Nicolau History, Family Crest & Coats of Arms
The surname is one of the oldest family names to came from that French region known as Brittany. It is derived from the Latin personal name Nicolaus, meaning victory people.
Early Origins of the Nicolau family
The surname Nicolau was first found in Brittany where they held a family seat in the seigneurie of Trévidy. They were members of the nobility since the year 1497. In Brittany they also branched to Champgèrault, Fardelière, Kerviziou, and Lézernant.
Early History of the Nicolau family
This web page shows only a small excerpt of our Nicolau research. Another 78 words (6 lines of text) covering the years 1820, 1501, 1516, 1598, 1617, 1682, 1625, 1709, 1625 and 1695 are included under the topic Early Nicolau History in all our PDF Extended History products and printed products wherever possible.
Nicolau Spelling Variations
Changes of spelling have occurred in most surnames. The earliest explanation is that during the early development of the French language, names were not yet fixed in spelling. Usually a person gave his version of his name, phonetically, to a scribe, a priest, or a recorder. This depended on accent, and local accents frequently changed the spelling of a name. Some variables were adopted by different branches of the family name. Hence, there are some spelling variations of the name Nicolau, including Nicolas, De Nicolas, Nicolis, Nicolaz, Nicolais, Nicolai, Nicola, Nicolay, Nicolau, Nicolaud, Nicolaus, DeNicolai and many more.
Early Notables of the Nicolau family (pre 1700)
Notable amongst this name at this time was Louis Nicolas (died 1682), French missionary in Canada, author of the books "Histoire Naturelle des Indes Occidentales" and the "Grammaire algonquine"; Gabriel Nicolas...
Another 30 words (2 lines of text) are included under the topic Early Nicolau Notables in all our PDF Extended History products and printed products wherever possible.
Nicolau migration to the United States +
Migration from France to New France or Quebec as it was now more popularly called, continued from France until it fell in 1759. By 1675, there were 7000 French in Quebec. By the same year the Acadian presence in Nova Scotia, New Brunswick and Prince Edward Island had reached 500. In the treaty of Utrecht, the Acadians were ceded by France to Britain in 1713. In 1755, 10,000 French Acadians refused to take an oath of allegiance to England and were deported. They found refuge in Louisiana. In 1793, the remaining French in these provinces came under British rule. Meanwhile, in Quebec, the French race flourished, founding in Lower Canada, one of the two great solitudes which became Canada. Many of this distinguished family name Nicolau were prominent in social, cultural, religious and political affairs in France and New France. Amongst the settlers in North America with this distinguished name Nicolau were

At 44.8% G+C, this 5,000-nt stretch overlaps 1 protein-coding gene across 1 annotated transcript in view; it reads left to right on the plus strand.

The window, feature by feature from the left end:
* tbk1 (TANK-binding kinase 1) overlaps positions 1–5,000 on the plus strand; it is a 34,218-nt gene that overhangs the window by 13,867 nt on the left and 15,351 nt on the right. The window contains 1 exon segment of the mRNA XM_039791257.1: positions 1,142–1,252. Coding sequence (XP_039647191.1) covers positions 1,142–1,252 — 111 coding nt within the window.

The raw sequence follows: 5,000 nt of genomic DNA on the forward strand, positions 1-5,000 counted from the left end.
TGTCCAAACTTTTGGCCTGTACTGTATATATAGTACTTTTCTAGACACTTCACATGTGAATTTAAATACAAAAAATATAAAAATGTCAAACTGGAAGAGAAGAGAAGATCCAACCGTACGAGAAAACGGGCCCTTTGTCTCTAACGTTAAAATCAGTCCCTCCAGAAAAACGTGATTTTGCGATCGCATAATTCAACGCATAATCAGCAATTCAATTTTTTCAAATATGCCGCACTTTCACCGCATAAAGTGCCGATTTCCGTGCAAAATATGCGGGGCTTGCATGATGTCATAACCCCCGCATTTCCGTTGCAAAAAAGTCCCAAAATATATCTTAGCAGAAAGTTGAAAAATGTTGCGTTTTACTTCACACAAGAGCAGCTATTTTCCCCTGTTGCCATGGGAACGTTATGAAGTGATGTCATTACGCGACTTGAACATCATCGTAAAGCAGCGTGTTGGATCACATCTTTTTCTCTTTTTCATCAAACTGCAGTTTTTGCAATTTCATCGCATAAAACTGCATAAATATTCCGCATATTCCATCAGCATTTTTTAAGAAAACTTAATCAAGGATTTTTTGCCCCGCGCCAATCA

Nicolau Settlers in United States in the 19th Century
- Pablo Nicolau, who landed in Puerto Rico in 1820 
- Francisco Nicolau, who arrived in Puerto Rico in 1820 
- Josefa Nicolau, aged 20, who arrived in Puerto Rico in 1831 
- Jose Nicolau, who arrived in Puerto Rico in 1831 
- Juan Pedro Nicolau, who arrived in Puerto Rico in 1860 
- ... (More are available in all our PDF Extended History products and printed products wherever possible.)
Contemporary Notables of the name Nicolau (post 1700) +
- Cristina Nicolau (1977-2017), Romanian triple jumper, active in the 1990s
- Nicolau dos Reis Lobato (1952-1978), East-Timorese politician and national hero
Related Stories +
The Nicolau Motto +
The motto was originally a war cry or slogan. Mottoes first began to be shown with arms in the 14th and 15th centuries, but were not in general use until the 17th century. Thus the oldest coats of arms generally do not include a motto. Mottoes seldom form part of the grant of arms: Under most heraldic authorities, a motto is an optional component of the coat of arms, and can be added to or changed at will; many families have chosen not to display a motto.
Motto: En bon espoir
Motto Translation: In good hope.
- ^ Filby, P. William, Meyer, Mary K., Passenger and immigration lists index : a guide to published arrival records of about 500,000 passengers who came to the United States and Canada in the seventeenth, eighteenth, and nineteenth centuries. 1982-1985 Cumulated Supplements in Four Volumes Detroit, Mich. : Gale Research Co., 1985, Print (ISBN 0-8103-1795-8)